Q. How was your experience of performing in Delhi this time for Bollywood Music Project? 

A. Whenever we are on stage it is pure and unadulterated Euphoria. Each time we get on stage in Delhi, the people make sure that the experience for us and them is magical. It is our home, and it is an absolute honour to be the torchbearers of non-film music at Asia’s biggest Bollywood music festival.

Q.What are your thoughts on the growing following of Bollywood music? 

A. Well, with the money muscle and the star power, Bollywood has been able to achieve phenomenal reach. It doesn’t surprise me actually. With the number of Indians now spread globally, this was bound to happen.

Q. Who are your all-time favourite Bollywood singers and composers? And if there is any contemporary Hindi film song that has touched you deeply?

A. I am a huge R.D. Burman and Kishore Kumar fan. The music from that era always stayed true to the art and heart. Most contemporary Hindi songs are remakes. The new rehashed versions do not move me at all. Always been a fan of the originals.

Q. Most music lovers and experts point out that our indie-pop music culture started losing ground owing to the commercialisation of music. What are your thoughts on that? 

A. Well, I disagree. Indie music didn’t lose ground. It just lost mainstream avenues like TV and radio. Doesn’t mean there is no audience. Doesn’t mean there is no movement. They may have the money, but trust me we got the love and the respect.

Q. Also, is it due to this rampant commercialistion that some musicians are compromising on originality and creativity? 

A. I think it’s got more to do with an individual’s desire to see his song being enacted on screen by a Bollywood star. That dream and fantasy has killed the desire to come out with fresher, newer ideas and has forced composers to conform to all the existing market norms. Good or bad.

Q. It has been slightly difficult for non-film songs to make their mark on the listeners. Euphoria has been fortunate in this regard since the very beginning. What do you think worked for you and whom would the band like to credit their success to? 

A. Without a doubt, the people. Once non-film music stopped getting airtime in mainstream media, people sought us out on YouTube and Facebook. They refused to give up on us. We are blessed with a fan base that has stayed loyal to us over years and years. And they have always encouraged us to experiment with newer ideas. We are, because they are.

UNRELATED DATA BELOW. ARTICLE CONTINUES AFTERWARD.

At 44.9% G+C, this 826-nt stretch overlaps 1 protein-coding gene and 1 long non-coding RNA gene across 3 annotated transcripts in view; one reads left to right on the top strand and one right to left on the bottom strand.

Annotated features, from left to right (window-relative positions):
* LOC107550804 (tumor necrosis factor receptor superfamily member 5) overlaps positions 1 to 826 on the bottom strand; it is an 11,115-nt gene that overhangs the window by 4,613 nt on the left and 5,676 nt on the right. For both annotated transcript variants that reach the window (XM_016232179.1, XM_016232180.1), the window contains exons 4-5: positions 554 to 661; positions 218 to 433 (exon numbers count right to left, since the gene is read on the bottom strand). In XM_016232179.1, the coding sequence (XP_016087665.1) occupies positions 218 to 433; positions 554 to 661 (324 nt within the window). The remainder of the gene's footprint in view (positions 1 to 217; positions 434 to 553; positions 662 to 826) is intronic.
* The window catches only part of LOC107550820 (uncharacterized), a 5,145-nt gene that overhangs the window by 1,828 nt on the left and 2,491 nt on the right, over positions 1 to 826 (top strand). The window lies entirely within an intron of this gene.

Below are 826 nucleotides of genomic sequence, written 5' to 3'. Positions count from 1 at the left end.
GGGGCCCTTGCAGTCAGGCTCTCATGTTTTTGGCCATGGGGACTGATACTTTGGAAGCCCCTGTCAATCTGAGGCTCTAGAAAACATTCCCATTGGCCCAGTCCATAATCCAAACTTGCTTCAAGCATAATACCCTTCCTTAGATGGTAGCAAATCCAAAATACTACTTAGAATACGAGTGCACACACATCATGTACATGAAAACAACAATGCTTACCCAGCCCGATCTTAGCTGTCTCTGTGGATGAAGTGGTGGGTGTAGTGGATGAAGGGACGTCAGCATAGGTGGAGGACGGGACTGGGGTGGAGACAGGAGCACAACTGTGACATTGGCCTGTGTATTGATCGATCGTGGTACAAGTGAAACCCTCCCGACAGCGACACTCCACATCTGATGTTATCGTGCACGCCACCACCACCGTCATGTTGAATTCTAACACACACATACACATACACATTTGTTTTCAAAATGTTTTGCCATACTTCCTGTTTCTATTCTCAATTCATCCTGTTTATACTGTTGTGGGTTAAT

Q. In one your interviews to a publication last year, you had said that “times have always been anti-band”. What do you suggest needs to be done to make things favourable for bands, since a lot of young bands are also trying to make it big?

A. I think as an industry, or on an individual level, we need to genuinely be open to accepting young and upcoming bands and welcome their ideas and celebrate their music. We should go out and buy tickets to their shows. Buy their music. And make them into the heroes they deserve to be.  I feel if we all take this simple step, we would have already started building a better future for our bands.

Q. Euphoria has also done music for Hindi films. How was the experience?

A. We have done music for films like Shootout at Lokhandwala, Kuku Mathur Ki Jhand Ho Gayi and Aisa Yeh Jahaan. It was a different experience for us as the directors and producers of these films came to us for our kind of music. We didn’t need to conform to any market trend to be a part of these films. If any such opportunity comes our way in the future, we would be happy to explore it.

Q. What was the turning point for Euphoria, and what remains the band’s biggest achievement to date?

A. I think our turning point was the day our first song “Dhoom Pichuck” aired on TV. We used to be a straight ahead English hardrock band before that and this changed the entire game for us. Our biggest achievement till date is the fact that we have been able to sustain this for over 19 years now. 19 years since our first song came out, and Asia’s biggest Bollywood music festival chooses Euphoria to represent the non-film music category. Can’t get any better.

Q. Music has become a serious profession these days. Young boys and girls spend years learning it. What do you have to say about this changing of attitudes? 

A. I think it’s amazing. Music is all about your heart and expression. It has nothing to do with somebody’s pocket or socio-economic standing. It’s high time that we had a mass revolution of artists, poets, rappers, painters, and songwriters coming out of the shadows and embracing the light. It’s all for the greater good. It’s all for a better tomorrow.

Q. Tell us about your upcoming projects.

A. A brand new album is ready. We have already released the first single along with a 20-minute short film. For the first time in the world, a band is releasing each single from an album accompanied by a proper short film and a music video. The first one got great response. It’s called “Jiya Jaye”. The next one is ready for release in February. Really excited for this one.

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